Dylan- I’ve also noticed that New York City and Atlanta are both home to an extraordinary diversity of people and cultures. There are many ethnic neighborhoods in both cities.
General Question- How did you guys meet?
Shauna- Well the front desk lady in our building, Gabby, likes to know the goings-on of all the residents. When I told her I had decided on Emory, she told me about Dylan! I’d never seen him before, which was funny to think about. I friended him on facebook and kept an eye out but never saw him. A month later I ran into him at the NYC Emory Meet Up and introduced myself, and he clearly had no idea who I was!
Dylan- It’s totally true unfortunately.
Shauna- So he asked to friend me on facebook and I said “I friended you a month ago and never heard back,” which was pretty funny.
Dylan- So August rolls around and it’s time to go to Emory. Shauna and I hadn’t communicated at all. The first week she comes up to me to say hi and sadly, I don’t recognize her and ask her for her name.
Shauna- So I told him how I was the girl in his building, who he’d met before.
Dylan- This goes on for the first six times I see her (and we had a class together).
Shauna- Needless to say it was disappointing that after five times this kid couldn’t remember that I literally lived in his apartment building!!!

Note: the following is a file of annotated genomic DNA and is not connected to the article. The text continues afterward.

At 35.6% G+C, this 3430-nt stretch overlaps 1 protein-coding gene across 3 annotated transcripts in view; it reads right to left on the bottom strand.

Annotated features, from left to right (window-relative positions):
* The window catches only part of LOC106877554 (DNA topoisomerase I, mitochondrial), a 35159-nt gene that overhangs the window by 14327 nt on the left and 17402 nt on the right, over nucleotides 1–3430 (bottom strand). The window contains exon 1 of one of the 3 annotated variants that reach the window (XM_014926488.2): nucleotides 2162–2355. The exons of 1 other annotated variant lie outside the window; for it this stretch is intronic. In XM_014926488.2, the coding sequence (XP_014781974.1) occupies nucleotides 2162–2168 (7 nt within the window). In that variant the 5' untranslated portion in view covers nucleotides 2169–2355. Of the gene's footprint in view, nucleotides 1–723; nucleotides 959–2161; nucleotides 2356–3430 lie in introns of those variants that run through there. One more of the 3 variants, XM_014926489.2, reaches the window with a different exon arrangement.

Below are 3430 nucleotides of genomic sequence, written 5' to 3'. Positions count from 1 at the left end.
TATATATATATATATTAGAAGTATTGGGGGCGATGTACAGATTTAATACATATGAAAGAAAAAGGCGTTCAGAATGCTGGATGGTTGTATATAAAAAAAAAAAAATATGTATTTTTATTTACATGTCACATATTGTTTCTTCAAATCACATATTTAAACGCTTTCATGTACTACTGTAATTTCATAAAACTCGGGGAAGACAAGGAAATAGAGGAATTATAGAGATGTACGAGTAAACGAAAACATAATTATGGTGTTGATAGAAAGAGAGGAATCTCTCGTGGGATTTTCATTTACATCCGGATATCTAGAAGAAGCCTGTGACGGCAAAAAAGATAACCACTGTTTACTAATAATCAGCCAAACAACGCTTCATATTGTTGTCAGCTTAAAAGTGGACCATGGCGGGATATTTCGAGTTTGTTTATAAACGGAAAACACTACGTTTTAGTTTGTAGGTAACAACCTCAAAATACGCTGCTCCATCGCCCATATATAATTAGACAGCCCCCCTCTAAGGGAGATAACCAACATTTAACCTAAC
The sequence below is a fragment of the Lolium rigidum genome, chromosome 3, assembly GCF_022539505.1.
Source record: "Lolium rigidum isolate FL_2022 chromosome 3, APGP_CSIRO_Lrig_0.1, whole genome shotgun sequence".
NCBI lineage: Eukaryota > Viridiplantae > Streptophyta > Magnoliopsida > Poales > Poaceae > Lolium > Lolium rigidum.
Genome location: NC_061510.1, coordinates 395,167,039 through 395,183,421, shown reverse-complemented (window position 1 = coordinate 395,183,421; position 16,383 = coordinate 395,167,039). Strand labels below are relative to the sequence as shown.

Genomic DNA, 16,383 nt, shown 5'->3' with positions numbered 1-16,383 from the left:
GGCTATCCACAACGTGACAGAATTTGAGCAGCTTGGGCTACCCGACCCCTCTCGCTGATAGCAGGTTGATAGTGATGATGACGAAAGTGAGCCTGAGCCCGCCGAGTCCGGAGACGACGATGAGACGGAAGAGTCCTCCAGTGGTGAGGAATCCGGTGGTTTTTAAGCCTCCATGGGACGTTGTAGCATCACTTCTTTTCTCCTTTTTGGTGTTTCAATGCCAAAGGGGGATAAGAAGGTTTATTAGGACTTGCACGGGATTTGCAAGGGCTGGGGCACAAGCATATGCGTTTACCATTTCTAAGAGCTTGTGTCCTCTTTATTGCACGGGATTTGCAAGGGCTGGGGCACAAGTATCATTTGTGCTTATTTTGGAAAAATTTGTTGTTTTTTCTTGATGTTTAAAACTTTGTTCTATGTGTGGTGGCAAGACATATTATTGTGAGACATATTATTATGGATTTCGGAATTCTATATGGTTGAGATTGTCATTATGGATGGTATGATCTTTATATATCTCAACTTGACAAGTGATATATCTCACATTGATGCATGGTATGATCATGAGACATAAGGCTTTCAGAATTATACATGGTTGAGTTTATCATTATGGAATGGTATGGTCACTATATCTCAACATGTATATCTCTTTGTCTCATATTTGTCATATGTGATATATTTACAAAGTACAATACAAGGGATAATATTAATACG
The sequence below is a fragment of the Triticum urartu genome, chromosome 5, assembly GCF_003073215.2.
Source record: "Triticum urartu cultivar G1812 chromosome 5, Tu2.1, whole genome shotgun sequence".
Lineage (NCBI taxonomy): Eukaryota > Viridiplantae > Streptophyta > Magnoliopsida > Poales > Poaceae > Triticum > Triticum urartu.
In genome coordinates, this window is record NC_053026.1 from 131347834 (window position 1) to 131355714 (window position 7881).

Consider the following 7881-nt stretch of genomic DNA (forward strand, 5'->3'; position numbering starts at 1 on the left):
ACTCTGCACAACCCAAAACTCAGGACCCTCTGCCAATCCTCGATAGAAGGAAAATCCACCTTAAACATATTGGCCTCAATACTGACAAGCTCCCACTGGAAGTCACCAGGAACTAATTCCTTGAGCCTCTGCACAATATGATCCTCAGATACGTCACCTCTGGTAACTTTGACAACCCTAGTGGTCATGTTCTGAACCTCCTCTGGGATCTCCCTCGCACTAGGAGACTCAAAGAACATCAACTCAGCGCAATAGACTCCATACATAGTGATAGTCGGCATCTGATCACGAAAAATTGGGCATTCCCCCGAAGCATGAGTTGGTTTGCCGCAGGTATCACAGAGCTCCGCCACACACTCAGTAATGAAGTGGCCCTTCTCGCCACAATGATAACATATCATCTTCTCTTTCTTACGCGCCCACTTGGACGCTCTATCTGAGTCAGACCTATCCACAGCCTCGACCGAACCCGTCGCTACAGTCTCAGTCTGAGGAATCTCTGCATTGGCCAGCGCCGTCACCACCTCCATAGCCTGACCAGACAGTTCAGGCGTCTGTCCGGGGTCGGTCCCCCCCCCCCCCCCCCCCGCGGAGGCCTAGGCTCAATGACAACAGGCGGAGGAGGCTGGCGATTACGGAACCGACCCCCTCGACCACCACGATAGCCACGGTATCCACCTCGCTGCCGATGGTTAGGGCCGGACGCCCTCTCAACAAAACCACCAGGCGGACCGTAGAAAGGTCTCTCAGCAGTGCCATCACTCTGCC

(More conversation followed after the formal interview)
Disconnectedness of Living in NYC –
Summary: Shauna and I both discussed our experiences living in New York City when I interviewed her. Although Shauna and I lived in the same building for many years, neither of us had any idea that the other existed until we came to Emory. Additionally, while Shauna and I went to similar high schools, we still had no knowledge of each other and few mutual friends (even on Facebook).
While both of us have many commonalities, our experiences living in NYC have differed greatly. We both have different neighborhood restaurants and stores we like. Moreover, Shauna and I realized that we like to spend our time in different parts of the city.
Over the course of our conversation, however, Shauna and I began to notice that we had both experienced feelings of isolation and disconnectedness while living in New York City. Although both Shauna and I had good friendships in high school, our circles were relatively small. We both felt that people in NYC are often hesitant to interact with others outside of their social circles.
Shauna and I feel that the Emory bubble could serve as a microcosm for New York City life, for a variety of reasons. Although Emory students are surrounded by an amazing diversity of people, both faculty and peers, most tend to stay within pre-determined social circles, or make friends predominately with people sharing a similar background. For example, many Emory students from the Northeast tend to stick together; some come in with already-formed friend groups. These trends have been replicated in Emory’s Greek Life, which is often criticized for lacking diversity.
Many freshman students have a fear of feeling disconnected or feeling out-of-place. In trying to find “community” at Emory, we may have subconsciously ended up forming friend groups with people already similar to us. After the interview, Shauna and I realized both realized that we had met multiple people from NYC (who we’d previously had no knowledge of) after coming to Emory, including some who lived within two or three blocks of us.